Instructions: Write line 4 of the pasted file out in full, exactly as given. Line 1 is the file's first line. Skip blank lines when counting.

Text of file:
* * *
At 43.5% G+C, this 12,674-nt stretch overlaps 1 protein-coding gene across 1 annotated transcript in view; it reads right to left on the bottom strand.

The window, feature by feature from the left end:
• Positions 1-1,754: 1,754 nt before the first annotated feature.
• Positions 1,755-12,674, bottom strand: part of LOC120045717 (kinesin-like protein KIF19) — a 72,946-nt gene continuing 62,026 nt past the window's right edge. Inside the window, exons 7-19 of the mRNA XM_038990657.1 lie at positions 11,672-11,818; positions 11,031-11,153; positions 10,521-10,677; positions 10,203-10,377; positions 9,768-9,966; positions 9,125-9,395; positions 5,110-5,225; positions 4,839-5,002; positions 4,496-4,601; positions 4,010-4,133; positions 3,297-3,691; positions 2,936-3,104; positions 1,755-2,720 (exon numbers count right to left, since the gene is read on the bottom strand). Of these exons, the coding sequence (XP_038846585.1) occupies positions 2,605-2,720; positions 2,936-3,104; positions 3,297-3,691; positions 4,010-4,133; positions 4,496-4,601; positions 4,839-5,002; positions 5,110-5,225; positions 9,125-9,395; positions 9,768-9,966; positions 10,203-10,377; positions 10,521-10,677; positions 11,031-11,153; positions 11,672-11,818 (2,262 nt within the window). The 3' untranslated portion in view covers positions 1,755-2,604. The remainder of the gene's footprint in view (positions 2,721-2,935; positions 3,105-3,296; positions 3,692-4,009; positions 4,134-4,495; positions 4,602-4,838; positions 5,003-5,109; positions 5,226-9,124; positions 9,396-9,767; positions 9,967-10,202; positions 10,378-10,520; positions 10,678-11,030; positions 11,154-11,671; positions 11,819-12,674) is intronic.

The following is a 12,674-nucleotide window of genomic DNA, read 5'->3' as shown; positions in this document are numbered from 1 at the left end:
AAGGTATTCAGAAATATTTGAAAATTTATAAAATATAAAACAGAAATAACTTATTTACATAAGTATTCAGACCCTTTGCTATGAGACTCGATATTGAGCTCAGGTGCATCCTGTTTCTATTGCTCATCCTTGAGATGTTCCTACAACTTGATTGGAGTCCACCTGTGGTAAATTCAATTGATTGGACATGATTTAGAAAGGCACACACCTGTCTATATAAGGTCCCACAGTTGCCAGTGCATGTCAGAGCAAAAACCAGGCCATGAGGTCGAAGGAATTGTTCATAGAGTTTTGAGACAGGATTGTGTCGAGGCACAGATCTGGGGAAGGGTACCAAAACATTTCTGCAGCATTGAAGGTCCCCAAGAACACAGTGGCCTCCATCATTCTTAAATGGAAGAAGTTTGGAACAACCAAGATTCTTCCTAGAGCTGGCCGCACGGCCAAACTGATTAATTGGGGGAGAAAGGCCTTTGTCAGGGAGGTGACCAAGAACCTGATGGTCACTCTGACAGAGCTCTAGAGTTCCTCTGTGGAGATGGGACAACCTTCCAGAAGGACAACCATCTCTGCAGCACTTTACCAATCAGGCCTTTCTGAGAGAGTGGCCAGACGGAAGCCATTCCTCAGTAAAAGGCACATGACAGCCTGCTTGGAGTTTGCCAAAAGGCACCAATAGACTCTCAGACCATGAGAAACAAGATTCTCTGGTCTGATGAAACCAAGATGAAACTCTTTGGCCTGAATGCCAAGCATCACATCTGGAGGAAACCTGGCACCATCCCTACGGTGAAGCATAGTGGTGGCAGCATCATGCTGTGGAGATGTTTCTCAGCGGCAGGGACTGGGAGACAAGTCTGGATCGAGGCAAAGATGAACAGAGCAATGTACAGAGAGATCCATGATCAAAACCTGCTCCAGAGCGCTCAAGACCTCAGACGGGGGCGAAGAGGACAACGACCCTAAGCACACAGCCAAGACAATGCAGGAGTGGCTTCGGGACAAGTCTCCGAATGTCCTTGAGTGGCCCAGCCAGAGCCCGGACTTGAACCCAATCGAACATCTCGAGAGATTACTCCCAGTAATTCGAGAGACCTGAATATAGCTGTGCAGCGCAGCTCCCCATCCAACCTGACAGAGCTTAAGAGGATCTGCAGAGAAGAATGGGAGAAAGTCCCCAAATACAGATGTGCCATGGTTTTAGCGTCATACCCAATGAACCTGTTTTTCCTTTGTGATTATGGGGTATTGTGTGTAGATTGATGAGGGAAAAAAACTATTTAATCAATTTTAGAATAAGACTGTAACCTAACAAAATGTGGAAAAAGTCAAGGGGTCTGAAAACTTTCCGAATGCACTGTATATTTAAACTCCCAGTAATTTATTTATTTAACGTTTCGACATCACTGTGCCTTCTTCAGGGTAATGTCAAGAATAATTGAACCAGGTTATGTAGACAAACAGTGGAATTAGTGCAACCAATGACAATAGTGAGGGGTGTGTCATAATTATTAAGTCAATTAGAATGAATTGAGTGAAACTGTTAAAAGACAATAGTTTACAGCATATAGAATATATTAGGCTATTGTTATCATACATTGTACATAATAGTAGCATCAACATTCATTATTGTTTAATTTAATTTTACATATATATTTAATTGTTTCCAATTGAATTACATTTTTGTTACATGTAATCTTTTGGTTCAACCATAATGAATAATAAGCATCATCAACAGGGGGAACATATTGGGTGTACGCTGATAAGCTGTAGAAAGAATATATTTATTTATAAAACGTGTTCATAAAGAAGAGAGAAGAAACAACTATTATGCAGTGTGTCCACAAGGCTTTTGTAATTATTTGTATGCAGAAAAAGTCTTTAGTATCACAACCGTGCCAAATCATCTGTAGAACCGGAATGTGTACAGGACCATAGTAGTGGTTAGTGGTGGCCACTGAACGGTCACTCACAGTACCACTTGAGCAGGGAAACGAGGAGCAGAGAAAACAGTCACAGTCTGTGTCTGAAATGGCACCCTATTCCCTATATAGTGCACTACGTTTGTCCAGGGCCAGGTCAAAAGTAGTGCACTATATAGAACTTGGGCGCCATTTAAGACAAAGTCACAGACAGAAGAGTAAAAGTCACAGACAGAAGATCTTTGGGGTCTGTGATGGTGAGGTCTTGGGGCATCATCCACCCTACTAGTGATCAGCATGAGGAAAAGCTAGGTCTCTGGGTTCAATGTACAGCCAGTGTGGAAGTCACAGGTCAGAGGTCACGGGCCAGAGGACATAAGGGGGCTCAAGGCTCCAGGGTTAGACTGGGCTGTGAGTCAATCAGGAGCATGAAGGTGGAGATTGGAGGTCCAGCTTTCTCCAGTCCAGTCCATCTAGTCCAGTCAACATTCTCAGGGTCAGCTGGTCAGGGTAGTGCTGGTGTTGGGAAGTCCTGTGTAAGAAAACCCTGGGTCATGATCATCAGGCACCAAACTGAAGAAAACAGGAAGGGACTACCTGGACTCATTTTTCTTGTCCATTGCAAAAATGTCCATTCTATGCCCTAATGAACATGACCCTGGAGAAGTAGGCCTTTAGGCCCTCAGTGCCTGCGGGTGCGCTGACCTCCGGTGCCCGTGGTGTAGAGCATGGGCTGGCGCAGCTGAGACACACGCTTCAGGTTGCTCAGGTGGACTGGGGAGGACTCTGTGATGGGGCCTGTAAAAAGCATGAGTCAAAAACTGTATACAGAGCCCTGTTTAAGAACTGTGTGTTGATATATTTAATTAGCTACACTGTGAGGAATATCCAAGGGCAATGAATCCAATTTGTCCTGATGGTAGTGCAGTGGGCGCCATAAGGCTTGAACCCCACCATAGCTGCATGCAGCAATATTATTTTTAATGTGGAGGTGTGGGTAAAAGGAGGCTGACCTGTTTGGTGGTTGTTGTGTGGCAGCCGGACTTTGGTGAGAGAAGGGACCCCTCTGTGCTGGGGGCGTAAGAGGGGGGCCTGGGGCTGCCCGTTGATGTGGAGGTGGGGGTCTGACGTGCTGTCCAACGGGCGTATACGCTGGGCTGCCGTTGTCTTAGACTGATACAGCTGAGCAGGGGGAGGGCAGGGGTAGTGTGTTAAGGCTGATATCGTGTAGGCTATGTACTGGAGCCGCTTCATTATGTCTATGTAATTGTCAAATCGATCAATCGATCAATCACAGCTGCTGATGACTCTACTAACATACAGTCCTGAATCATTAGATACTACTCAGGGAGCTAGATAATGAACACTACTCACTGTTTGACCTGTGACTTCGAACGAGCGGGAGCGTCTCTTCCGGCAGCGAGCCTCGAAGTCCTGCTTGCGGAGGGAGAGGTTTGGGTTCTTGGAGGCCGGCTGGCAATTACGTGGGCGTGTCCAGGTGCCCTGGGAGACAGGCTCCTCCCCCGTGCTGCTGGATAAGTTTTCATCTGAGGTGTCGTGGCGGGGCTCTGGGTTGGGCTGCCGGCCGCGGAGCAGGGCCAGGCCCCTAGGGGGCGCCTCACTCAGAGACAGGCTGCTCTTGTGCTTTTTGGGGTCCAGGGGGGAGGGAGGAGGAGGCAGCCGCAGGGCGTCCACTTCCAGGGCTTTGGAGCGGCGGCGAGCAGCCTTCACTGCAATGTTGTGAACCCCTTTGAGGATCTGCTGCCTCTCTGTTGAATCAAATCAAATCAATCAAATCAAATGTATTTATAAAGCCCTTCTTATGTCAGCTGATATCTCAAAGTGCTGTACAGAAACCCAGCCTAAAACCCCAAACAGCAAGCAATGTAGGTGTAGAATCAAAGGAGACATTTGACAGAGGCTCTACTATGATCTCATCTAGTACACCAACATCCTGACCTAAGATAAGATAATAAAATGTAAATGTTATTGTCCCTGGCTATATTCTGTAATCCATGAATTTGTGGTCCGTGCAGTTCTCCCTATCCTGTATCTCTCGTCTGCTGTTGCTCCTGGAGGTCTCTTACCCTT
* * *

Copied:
• Positions 1,755-12,674, bottom strand: part of LOC120045717 (kinesin-like protein KIF19) — a 72,946-nt gene continuing 62,026 nt past the window's right edge. Inside the window, exons 7-19 of the mRNA XM_038990657.1 lie at positions 11,672-11,818; positions 11,031-11,153; positions 10,521-10,677; positions 10,203-10,377; positions 9,768-9,966; positions 9,125-9,395; positions 5,110-5,225; positions 4,839-5,002; positions 4,496-4,601; positions 4,010-4,133; positions 3,297-3,691; positions 2,936-3,104; positions 1,755-2,720 (exon numbers count right to left, since the gene is read on the bottom strand). Of these exons, the coding sequence (XP_038846585.1) occupies positions 2,605-2,720; positions 2,936-3,104; positions 3,297-3,691; positions 4,010-4,133; positions 4,496-4,601; positions 4,839-5,002; positions 5,110-5,225; positions 9,125-9,395; positions 9,768-9,966; positions 10,203-10,377; positions 10,521-10,677; positions 11,031-11,153; positions 11,672-11,818 (2,262 nt within the window). The 3' untranslated portion in view covers positions 1,755-2,604. The remainder of the gene's footprint in view (positions 2,721-2,935; positions 3,105-3,296; positions 3,692-4,009; positions 4,134-4,495; positions 4,602-4,838; positions 5,003-5,109; positions 5,226-9,124; positions 9,396-9,767; positions 9,967-10,202; positions 10,378-10,520; positions 10,678-11,030; positions 11,154-11,671; positions 11,819-12,674) is intronic.